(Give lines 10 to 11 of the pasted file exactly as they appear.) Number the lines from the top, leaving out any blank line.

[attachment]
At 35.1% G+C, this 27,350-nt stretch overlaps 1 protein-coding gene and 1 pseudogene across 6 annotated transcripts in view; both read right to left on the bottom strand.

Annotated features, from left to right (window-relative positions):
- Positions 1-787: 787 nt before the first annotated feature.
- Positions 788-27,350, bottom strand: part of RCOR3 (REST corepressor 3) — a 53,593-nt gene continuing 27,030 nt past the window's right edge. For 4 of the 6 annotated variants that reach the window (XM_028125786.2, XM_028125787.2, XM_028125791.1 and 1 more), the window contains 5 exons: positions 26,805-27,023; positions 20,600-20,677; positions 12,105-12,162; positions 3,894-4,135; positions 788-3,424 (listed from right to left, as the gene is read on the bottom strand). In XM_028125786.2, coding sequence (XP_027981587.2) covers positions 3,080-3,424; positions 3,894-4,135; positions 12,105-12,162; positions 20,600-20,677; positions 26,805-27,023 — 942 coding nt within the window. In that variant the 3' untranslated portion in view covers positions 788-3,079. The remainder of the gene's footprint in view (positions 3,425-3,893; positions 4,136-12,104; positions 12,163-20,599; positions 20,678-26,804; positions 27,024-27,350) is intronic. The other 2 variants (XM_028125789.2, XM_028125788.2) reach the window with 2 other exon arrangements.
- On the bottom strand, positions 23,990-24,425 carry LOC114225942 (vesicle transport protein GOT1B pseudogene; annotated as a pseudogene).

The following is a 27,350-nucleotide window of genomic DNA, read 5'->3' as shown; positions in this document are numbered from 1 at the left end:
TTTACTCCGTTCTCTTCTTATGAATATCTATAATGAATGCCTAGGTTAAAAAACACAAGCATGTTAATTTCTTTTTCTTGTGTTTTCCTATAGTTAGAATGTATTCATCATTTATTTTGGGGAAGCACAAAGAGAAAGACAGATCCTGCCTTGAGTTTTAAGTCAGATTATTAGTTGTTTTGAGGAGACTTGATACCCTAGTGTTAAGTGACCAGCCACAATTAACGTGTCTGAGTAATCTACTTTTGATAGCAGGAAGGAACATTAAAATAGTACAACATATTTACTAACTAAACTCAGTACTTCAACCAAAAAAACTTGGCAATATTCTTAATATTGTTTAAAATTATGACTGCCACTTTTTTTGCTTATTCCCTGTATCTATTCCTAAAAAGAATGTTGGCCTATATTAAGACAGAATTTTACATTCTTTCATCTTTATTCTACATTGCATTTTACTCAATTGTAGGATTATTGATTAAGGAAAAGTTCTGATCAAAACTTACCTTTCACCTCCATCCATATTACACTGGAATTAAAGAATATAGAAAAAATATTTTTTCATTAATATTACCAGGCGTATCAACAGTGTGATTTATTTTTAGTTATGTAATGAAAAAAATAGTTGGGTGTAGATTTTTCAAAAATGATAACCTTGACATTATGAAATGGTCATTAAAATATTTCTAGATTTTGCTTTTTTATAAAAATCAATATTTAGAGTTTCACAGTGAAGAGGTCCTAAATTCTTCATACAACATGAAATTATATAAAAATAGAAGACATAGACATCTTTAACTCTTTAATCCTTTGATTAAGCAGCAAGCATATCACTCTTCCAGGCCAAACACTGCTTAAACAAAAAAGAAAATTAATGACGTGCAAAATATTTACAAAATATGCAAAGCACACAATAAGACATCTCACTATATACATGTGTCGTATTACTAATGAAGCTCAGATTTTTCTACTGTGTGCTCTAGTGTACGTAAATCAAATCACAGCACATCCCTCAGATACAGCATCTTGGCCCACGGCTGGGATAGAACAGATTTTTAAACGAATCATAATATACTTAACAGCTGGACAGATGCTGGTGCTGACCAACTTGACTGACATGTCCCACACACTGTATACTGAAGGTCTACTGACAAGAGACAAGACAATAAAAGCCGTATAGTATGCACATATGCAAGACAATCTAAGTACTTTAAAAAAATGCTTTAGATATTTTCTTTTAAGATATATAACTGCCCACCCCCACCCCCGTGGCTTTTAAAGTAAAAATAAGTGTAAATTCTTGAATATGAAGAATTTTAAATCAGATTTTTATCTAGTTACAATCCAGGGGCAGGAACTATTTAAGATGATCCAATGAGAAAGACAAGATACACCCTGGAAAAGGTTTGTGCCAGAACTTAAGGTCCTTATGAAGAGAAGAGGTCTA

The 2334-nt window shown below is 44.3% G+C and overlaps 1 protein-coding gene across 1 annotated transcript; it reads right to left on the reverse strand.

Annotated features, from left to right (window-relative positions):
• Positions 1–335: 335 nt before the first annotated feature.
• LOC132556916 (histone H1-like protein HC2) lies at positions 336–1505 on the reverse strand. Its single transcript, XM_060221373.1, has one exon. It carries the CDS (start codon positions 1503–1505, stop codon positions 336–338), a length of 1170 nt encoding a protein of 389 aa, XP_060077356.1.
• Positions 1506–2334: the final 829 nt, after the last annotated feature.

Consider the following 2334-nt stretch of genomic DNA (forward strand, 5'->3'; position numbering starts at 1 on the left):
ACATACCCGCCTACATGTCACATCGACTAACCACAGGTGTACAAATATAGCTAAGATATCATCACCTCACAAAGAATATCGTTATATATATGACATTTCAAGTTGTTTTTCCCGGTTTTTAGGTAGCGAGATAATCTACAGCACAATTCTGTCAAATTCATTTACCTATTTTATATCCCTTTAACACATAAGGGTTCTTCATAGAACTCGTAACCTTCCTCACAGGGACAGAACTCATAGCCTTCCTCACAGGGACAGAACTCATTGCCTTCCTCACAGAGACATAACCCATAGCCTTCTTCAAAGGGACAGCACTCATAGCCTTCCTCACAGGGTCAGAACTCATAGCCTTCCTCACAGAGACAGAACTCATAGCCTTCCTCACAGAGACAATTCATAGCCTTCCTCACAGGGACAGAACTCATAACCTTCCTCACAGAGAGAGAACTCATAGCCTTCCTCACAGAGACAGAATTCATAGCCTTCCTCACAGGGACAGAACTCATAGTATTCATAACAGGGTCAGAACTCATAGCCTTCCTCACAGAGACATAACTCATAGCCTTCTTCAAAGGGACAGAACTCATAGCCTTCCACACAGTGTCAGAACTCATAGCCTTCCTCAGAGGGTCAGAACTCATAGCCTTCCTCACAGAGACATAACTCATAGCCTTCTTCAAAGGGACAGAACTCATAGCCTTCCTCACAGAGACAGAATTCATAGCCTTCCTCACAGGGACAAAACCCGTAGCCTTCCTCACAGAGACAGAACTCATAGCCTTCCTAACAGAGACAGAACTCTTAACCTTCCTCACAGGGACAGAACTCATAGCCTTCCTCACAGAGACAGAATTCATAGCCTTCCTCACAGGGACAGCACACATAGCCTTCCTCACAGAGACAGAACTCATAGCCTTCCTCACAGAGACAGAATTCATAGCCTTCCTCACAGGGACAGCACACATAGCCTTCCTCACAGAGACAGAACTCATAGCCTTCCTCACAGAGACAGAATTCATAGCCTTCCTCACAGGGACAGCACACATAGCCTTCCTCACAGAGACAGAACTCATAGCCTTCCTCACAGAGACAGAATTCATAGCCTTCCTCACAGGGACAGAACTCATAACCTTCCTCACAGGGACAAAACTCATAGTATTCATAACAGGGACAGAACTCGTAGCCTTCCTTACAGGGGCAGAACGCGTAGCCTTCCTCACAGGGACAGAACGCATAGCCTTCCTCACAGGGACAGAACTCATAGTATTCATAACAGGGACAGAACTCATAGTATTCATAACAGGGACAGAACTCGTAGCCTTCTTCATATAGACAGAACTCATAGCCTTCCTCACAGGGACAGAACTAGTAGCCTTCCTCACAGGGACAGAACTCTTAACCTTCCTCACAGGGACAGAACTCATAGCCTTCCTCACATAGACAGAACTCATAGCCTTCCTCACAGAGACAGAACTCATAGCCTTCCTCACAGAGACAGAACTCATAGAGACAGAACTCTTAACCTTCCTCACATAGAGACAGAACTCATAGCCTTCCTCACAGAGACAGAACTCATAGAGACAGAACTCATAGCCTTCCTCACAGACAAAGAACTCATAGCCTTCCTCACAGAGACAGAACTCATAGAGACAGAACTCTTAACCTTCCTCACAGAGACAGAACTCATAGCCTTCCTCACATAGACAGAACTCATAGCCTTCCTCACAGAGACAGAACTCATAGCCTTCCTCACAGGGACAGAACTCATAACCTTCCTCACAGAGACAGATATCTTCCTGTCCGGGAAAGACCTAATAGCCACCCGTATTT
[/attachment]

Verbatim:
• Positions 1–335: 335 nt before the first annotated feature.
• LOC132556916 (histone H1-like protein HC2) lies at positions 336–1505 on the reverse strand. Its single transcript, XM_060221373.1, has one exon. It carries the CDS (start codon positions 1503–1505, stop codon positions 336–338), a length of 1170 nt encoding a protein of 389 aa, XP_060077356.1.